In its latest resolution action, the Congressional Fire Services Institute (CFSI) National Advisory Council unanimously approved one in support of Home Fire Sprinklers. The resolution was offered by the American Fire Sprinkler Association, the International Association of Fire Chiefs (FLSS), National Association of State Fire Marshals, National Fallen Firefighters Foundation, National Fire Protection Association, National Fire Sprinkler Association, and National Volunteer Fire Council, and is officially named, A Resolution Encouraging Stronger Federal Support for Home Fire Sprinkler Education and Advocacy, Including within Fire Service Community Risk Reduction Efforts.

 

The resolution touted the consistent facts used by national advocates on why home fire sprinklers are a key to reducing today’s home fire problem. The stark reality is that home fires are deadlier today as a result of unprotected lightweight construction material, open floor plans, and abundant synthetic furnishings, which make homes burn faster, becoming deadly in two minutes or less. Over 90 percent of all civilian structure fire deaths are in homes, and home fires cause $6.7 billion in direct property damage each year. Residential structure fires accounted for nearly 70 percent of firefighter injuries (70 percent of firefighter deaths were operating at structure fires - nearly 60 percent at one- and two- family homes).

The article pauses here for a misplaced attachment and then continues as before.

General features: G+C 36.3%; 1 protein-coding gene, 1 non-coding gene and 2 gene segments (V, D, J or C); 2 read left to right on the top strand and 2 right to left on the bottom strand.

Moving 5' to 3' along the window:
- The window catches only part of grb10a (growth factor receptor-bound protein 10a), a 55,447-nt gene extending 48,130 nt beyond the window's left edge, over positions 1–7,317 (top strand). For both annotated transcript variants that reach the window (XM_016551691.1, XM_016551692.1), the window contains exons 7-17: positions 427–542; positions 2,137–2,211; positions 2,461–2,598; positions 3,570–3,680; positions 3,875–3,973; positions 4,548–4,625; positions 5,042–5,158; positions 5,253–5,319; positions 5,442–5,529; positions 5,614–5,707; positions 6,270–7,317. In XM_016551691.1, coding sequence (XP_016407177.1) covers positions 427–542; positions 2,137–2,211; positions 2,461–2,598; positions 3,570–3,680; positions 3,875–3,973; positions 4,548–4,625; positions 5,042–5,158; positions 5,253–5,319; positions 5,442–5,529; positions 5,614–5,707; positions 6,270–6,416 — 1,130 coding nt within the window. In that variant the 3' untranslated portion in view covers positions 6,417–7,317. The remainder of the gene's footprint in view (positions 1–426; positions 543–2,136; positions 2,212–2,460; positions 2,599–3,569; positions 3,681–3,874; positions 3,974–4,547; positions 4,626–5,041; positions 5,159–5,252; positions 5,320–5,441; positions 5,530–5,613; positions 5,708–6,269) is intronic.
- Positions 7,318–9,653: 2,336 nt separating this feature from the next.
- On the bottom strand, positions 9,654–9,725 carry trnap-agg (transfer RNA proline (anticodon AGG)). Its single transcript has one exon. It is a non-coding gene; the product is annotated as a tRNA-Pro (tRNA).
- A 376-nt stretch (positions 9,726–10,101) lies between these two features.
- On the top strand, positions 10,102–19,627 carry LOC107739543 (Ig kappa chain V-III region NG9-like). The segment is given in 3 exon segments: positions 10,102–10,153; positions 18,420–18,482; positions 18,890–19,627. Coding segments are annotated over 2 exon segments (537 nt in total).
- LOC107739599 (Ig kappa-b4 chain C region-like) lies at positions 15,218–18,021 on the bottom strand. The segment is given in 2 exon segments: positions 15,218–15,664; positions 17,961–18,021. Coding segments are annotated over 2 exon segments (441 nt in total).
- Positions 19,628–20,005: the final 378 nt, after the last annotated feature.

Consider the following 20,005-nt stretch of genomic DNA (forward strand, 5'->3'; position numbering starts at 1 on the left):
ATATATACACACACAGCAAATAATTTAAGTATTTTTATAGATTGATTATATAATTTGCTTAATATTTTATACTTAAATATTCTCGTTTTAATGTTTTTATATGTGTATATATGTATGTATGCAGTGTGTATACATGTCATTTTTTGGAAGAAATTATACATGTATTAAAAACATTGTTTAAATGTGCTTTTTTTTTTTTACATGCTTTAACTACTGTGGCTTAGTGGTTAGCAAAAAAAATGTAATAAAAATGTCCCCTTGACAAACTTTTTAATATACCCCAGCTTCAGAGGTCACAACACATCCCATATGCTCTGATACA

Leveraging this information, the resolution calls for more federal support and policies to counter the negativity and misinformation associated with home fire sprinklers used by opponents who have spent more than $500 million to thwart efforts to increase the number of new homes that include fire sprinklers, which would dramatically reduce loss from home fires. In particular, the resolution supports funding and policies aimed at: supporting fire service strategies to enhance community risk reduction with home fire sprinkler education and advocacy; raising public awareness of the dangers of home fires to both civilians and responders; underscoring the unique protective benefits of installed fire sprinklers for homes and entire communities; building awareness of the role of home fire sprinklers in further protecting responders from home-fire exposure hazards, such as cancer and other diseases; and supporting proven, outcome-driven strategies to educate about home fire sprinklers.